INTRODUCTION: Ischemic optic neuropathy is the most common optic nerve disorder in patients over age 50 and may be categorized as arteritic and non-arteritic. There are approximately 6000 new cases annually. Obstructive sleep apnea has been implicated as a risk factor in the causation of NAION, but it is unclear if the treatment of obstructive sleep apnea can prevent NAION. It also has not yet been elucidated if the risk of obstructive sleep apnea is higher in patients with NAION. We describe the case of a patient whose obstructive sleep apnea was diagnosed after NAION was identified.
CASE PRESENTATION: A 79 year old male was referred to sleep clinic for evaluation of obstructive sleep apnea after being diagnosed with non-arteritic ischemic neuropathy by ophthalmology. He denied excessive daytime sleepiness, but on polysomnogram was found to have an apnea-hypopnea index of 20.58 with a nadir of 87% on pulse oximetry, indicative of moderate obstructive sleep apnea. CPAP titration with a pressure of 16 cm H2O eliminated virtually all of the respiratory disturbances.
DISCUSSIONS: NAION is a disease characterized by sudden, painless, mostly irreversible, and generally nonprogressive visual loss accompanied by nerve fiber bundle field defects, a relative afferent pupillary defect, and optic disc edema. In approximately 70% of patients it is noticed upon awakening, and is described by the sufferer as a unilateral diffuse blurring or cloudiness in the affected eye. There are two major subgroups of risk factors for NAION: conditions and situations associated with hypovolemia or systemic hypotension and diseases associated with atherosclerosis or hypercoagulable states. Therefore, it is not surprising that obstructive sleep apnea (OSA), which can have profound circulatory changes in the microvasculature, and often coexists in patients with vasculopathy has been identified as a risk factor in NAION. In a case control study, evidence of OSA was found via polysomnography in 71% of 17 patients with NAION, compared to 18% of control patients referred for evaluation of possible restless leg syndrome. In another case series, 89% of 27 patients diagnosed with NAION had OSA. Several potential mechanisms for NAION in OSA have been proposed. These include impaired optic nerve head blood flow autoregulation secondary to the repetitive apneas, hypoxemic effects on the optic nerve, hypercapnea-induced increases in intracranial pressure, or apnea-induced blood pressure variations. In addition, imbalances between nitric oxide (a vasodilator) and endothelin (a vasoconstrictor) may play a role. Despite the putative relationship between NAION and OSA, in a prospective review of 108 patients with treatment with continuous positive airway pressure did not prevent the development of NAION in three patients.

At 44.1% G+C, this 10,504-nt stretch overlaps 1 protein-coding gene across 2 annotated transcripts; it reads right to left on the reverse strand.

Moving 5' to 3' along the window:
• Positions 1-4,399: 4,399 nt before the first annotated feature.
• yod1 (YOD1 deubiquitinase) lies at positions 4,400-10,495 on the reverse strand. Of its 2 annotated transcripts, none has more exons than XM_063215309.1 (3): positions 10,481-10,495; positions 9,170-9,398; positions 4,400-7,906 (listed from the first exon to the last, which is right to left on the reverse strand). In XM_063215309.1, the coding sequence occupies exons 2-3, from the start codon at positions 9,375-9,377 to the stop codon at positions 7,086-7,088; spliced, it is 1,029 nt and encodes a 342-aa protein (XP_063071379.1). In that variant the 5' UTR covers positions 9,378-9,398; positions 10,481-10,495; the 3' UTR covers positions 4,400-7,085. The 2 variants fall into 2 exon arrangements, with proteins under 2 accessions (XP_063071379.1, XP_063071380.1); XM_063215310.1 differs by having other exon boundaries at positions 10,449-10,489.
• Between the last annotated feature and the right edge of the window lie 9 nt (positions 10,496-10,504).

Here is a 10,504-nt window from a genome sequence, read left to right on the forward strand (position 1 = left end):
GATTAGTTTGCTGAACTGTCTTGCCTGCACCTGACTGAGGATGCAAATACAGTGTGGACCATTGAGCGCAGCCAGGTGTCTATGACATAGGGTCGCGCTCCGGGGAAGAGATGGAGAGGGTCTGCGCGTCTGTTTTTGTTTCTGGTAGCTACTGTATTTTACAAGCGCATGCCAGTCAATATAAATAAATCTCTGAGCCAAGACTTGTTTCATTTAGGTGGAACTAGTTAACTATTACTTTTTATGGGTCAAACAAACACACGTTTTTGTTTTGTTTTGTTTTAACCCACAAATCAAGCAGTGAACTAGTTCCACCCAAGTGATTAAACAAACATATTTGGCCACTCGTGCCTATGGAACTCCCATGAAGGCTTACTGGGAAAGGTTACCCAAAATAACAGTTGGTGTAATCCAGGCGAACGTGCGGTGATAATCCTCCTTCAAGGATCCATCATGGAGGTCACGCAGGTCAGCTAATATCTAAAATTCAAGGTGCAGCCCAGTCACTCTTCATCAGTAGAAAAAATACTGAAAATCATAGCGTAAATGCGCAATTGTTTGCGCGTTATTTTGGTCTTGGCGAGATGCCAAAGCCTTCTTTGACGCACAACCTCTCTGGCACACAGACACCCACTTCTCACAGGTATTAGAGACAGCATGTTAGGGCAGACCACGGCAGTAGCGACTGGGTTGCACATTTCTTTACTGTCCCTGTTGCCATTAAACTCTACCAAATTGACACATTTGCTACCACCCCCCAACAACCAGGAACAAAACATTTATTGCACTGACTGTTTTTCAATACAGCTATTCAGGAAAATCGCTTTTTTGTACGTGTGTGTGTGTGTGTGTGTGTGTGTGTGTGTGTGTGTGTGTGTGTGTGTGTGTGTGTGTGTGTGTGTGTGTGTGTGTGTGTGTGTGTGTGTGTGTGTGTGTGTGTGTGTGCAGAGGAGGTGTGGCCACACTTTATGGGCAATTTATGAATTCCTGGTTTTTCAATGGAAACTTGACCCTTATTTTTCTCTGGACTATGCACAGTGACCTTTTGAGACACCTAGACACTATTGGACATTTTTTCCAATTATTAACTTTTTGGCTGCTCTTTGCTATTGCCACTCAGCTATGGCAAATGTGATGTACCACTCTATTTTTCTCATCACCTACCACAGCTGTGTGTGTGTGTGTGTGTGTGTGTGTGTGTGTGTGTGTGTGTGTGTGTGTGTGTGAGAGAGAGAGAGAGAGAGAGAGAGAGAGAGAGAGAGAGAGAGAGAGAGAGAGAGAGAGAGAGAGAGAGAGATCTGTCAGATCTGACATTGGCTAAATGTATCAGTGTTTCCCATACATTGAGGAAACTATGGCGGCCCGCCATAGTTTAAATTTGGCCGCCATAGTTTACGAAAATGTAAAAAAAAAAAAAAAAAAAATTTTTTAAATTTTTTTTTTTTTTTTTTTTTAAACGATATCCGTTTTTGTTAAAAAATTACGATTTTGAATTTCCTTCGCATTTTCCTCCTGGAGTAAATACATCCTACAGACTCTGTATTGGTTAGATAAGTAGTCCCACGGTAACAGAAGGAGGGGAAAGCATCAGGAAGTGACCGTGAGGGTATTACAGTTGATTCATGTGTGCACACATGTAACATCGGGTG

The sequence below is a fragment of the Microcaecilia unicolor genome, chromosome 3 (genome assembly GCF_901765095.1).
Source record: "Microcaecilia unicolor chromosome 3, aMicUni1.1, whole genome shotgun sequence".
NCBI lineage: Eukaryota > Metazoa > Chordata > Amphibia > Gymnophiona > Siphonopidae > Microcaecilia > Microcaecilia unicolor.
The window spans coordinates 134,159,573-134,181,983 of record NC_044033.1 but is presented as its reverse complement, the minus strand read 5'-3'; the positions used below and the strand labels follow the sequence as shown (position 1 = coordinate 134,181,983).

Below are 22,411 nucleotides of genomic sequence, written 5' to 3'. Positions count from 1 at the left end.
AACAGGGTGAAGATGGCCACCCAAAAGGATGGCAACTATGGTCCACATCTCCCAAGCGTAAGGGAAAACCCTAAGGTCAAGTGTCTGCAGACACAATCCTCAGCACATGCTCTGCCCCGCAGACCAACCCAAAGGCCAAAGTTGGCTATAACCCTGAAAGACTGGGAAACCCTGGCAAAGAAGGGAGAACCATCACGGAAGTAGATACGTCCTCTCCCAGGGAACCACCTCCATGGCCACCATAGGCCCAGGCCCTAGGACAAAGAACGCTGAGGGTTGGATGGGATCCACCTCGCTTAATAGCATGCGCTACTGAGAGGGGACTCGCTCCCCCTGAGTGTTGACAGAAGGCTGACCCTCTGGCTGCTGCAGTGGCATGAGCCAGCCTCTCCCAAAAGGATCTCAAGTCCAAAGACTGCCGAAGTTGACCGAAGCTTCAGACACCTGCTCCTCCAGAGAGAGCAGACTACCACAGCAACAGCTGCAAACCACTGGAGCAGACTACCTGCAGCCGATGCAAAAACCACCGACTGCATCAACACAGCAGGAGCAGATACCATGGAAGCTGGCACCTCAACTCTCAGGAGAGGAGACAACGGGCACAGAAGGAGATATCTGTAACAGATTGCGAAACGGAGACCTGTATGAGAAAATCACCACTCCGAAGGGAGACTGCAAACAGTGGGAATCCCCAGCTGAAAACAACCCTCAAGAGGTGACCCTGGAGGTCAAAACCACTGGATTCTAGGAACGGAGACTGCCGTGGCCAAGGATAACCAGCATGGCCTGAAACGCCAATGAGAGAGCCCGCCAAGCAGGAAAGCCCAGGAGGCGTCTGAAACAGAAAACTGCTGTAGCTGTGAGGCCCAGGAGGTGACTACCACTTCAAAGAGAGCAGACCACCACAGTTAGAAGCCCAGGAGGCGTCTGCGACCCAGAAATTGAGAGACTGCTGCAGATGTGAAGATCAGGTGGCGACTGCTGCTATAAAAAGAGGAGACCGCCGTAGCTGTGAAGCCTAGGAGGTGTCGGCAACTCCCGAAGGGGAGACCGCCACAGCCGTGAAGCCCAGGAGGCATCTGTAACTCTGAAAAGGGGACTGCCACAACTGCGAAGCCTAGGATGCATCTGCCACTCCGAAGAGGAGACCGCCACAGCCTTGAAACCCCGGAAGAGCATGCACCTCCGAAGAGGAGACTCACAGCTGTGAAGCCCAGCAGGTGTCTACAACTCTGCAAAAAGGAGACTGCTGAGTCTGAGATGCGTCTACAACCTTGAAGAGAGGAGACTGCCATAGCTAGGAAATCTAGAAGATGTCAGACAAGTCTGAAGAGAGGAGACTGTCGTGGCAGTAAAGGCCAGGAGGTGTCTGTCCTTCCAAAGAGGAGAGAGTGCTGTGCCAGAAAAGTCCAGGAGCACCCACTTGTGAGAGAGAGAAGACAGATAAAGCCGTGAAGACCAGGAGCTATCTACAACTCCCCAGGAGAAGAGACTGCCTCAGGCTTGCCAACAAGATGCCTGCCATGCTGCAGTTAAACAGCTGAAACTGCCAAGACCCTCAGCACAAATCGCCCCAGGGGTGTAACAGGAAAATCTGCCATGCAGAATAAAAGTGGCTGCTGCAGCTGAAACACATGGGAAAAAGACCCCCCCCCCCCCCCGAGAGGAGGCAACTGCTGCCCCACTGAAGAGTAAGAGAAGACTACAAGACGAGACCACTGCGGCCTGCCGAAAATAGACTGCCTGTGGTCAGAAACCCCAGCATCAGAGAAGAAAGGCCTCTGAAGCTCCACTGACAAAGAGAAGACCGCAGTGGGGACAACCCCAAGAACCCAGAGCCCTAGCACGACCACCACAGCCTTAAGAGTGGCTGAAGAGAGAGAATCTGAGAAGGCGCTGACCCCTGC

CONCLUSION: Our patient was initially non-compliant with prescribed CPAP therapy, but after explanation of the risks of untreated OSA and the relationship to his ocular dysfunction, his compliance improved. Repeat ophthalmologic examination has not demonstrated progression of his disease.Obstructive sleep apnea has been associated with NAION but it unclear if the reverse is true, i.e. if the incidence of obstructive sleep apnea is elevated in patients with NAION. It is also unclear if the treatment of obstructive sleep apnea can prevent NAION. Although there are many questions regarding the association of NAION to OSA, it may be prudent for sleep specialists to ask sleep apnea sufferers if they have experienced any visual problems and for opthamologist to refer patients diagnosed with NAION for a sleep study.
DISCLOSURE: Faisal Uddin, No Financial Disclosure Information; No Product/Research Disclosure Information